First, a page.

It seems that now more than ever, people with acne are embracing the use of oils to treat their skin. While some oils are simply non-comedogenic and won’t clog pores (which can lead to pimples), others actually contain natural healing properties that can minimize acne symptoms and possibly prevent future breakouts. One such oil is neem oil, which has been used for centuries to treat skin conditions like acne.
Curious about using neem oil for acne but not quite sure what it is or where to start? We spoke with dermatologists Jeanine Downie, MD of The Gist, and Anna Guanche of the Bella Skin Institute, as well as cosmetic chemists Victoria Fu and Gloria Lu of Chemist Confessions, to find out what neem oil is and how it might help heal acne symptoms.
Type of Ingredient: Essential oil
Main Benefits: Neem oil kills bacteria and fungus and is also an anti-inflammatory.
Who Should Use It: Those with acne-prone skin and red, itchy, and inflamed skin associated with psoriasis, acne, and eczema rashes (among others).
How Often Can You Use It: After a patch test, if your skin does not have a negative reaction, you can incorporate it as the last step in your morning and nighttime skincare routines.
Works Well With: Non-comedogenic carrier oils, like almond oil
Don't Use With: Neem oil works well with most skincare products.
What Is Neem Oil?
Often found in hair and skincare products as well as ayurvedic treatments, neem oil, (also known as margosa oil) is a natural ingredient claimed to treat a number of ailments, from skin diseases to digestive ulcers, to dental healthcare and fungal infections. Interestingly, the active ingredients found within it are used as an organic pesticide treatment to protect crops from invasive insects like aphids and some beetles. “Neem oil is a naturally occurring pesticide found in seeds from the neem tree," explains Downie. "It is yellow to brown, has a bitter taste, and a garlic/sulfur smell. Neem oil controls pests and also helps with red, itchy, and inflamed skin associated with psoriasis, acne, and eczema rashes, among others.”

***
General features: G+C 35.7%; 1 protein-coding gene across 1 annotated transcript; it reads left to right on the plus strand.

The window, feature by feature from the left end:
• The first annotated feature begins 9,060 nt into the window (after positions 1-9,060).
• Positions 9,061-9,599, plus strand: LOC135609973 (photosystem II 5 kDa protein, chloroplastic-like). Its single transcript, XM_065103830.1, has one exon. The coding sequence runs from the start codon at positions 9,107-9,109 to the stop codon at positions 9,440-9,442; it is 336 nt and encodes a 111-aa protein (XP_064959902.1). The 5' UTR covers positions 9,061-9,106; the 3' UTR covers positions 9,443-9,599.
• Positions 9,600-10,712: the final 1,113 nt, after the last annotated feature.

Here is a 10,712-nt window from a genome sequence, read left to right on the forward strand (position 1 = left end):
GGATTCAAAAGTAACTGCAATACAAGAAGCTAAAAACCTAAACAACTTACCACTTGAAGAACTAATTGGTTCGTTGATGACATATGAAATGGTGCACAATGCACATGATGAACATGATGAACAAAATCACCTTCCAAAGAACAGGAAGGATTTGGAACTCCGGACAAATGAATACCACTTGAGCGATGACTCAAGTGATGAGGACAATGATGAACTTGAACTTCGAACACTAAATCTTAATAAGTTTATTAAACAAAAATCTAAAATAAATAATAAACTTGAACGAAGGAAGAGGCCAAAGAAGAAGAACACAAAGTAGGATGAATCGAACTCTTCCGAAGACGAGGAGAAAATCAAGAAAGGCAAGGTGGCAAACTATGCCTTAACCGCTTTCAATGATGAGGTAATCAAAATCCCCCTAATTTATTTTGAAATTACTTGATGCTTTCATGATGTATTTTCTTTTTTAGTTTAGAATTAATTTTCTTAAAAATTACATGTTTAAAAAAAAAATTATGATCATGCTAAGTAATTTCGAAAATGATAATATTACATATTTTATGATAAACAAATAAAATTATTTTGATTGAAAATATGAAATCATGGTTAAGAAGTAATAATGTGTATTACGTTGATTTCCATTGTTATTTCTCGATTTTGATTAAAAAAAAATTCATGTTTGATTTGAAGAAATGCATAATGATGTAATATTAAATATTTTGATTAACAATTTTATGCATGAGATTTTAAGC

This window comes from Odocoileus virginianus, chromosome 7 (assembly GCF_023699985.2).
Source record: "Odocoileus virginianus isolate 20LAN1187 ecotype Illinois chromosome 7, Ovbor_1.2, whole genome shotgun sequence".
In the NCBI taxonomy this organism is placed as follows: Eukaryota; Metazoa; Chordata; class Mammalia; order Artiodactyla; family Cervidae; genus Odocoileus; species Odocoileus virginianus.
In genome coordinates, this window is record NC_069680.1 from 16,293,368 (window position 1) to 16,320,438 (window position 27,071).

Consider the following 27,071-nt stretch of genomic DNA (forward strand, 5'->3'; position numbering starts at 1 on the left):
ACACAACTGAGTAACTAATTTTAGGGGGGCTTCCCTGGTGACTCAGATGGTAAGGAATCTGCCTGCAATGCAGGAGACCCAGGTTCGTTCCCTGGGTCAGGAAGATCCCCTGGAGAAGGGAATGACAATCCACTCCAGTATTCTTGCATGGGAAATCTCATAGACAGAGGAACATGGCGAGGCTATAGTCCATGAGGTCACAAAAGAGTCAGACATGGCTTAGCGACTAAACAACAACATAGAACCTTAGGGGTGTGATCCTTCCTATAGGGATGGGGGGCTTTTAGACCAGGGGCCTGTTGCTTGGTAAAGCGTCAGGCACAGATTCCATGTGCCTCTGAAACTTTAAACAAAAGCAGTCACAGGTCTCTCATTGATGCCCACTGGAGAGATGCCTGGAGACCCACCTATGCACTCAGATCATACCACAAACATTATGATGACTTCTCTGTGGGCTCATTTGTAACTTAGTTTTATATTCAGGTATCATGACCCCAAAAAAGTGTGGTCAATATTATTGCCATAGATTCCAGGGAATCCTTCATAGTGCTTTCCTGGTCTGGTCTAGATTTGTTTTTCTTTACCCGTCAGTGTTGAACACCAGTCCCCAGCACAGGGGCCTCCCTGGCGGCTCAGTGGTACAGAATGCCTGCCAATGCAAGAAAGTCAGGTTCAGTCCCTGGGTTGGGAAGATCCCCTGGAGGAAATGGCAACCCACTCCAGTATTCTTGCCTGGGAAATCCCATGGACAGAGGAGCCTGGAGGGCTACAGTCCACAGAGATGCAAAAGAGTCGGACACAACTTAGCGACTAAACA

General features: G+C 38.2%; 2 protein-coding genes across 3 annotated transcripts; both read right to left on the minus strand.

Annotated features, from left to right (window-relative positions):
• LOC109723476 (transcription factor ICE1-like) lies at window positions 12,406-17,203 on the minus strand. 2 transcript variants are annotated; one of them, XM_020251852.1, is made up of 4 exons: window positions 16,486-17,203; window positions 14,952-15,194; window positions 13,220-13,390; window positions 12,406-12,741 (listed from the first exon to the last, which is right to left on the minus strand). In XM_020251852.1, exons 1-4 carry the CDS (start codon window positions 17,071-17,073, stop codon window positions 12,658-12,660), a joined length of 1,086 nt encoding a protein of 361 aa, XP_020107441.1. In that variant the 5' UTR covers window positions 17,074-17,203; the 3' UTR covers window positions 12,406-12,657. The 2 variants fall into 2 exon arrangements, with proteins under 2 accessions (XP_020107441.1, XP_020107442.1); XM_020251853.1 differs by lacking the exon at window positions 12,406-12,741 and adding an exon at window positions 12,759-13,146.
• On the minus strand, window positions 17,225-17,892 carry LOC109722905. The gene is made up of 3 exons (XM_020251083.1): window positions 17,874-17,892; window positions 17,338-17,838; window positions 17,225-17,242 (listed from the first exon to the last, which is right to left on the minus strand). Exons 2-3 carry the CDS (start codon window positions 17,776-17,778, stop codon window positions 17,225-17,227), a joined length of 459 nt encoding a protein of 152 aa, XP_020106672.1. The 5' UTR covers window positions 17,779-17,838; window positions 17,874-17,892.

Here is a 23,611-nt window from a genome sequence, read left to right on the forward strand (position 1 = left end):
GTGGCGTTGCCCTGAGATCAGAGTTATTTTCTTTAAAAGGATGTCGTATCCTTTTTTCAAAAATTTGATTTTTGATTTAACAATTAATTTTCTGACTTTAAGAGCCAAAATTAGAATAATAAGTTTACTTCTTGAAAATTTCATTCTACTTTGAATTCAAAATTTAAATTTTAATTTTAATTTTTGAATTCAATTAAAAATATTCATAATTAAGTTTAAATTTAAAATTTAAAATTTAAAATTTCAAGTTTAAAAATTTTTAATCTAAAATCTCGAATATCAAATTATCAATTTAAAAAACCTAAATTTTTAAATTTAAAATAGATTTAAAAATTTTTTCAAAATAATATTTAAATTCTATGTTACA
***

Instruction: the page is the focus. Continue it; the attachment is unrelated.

If the pesticide classification has you feeling a little hesitant to learn more, don’t worry. A 2016 report assures that unlike agrochemical pesticides that are known for their highly dangerous side effects, neem oil is considered a botanical pesticide, much like many other essential oils. Downie adds, however, that because it is a pesticide, it is banned in Canada and the U.K., so if you find products that claim to contain neem oil in these regions, be cautious and do your research to understand exactly what's going on your skin.
Benefits of Neem Oil for Acne
Most studies examining the benefits of neem oil have been performed in vitro or on animals, so human research is limited. However, our experts suggest that its components may make it a beneficial acne treatment.
- Kills bacteria and fungus: "Neem oil has antibacterial, antifungal, and anti-inflammatory benefits—all good properties to look for to combat acne," says Lu and Fu. "However, no studies have been conducted that have tested this ingredient topically to treat acne. Based on the data we can gather, we’d say it’s a good ingredient to complement your acne product, but not one to replace." Guanche agrees: "A common complication with oily skin is that too much oil can clog pores and cause pimples," she explains. "Given the myriad of benefits contained within neem oil, it may actually help prevent breakouts thanks to its antibacterial properties, and reduce the appearance of breakouts as it is anti-inflammatory." Which bring us to our next point…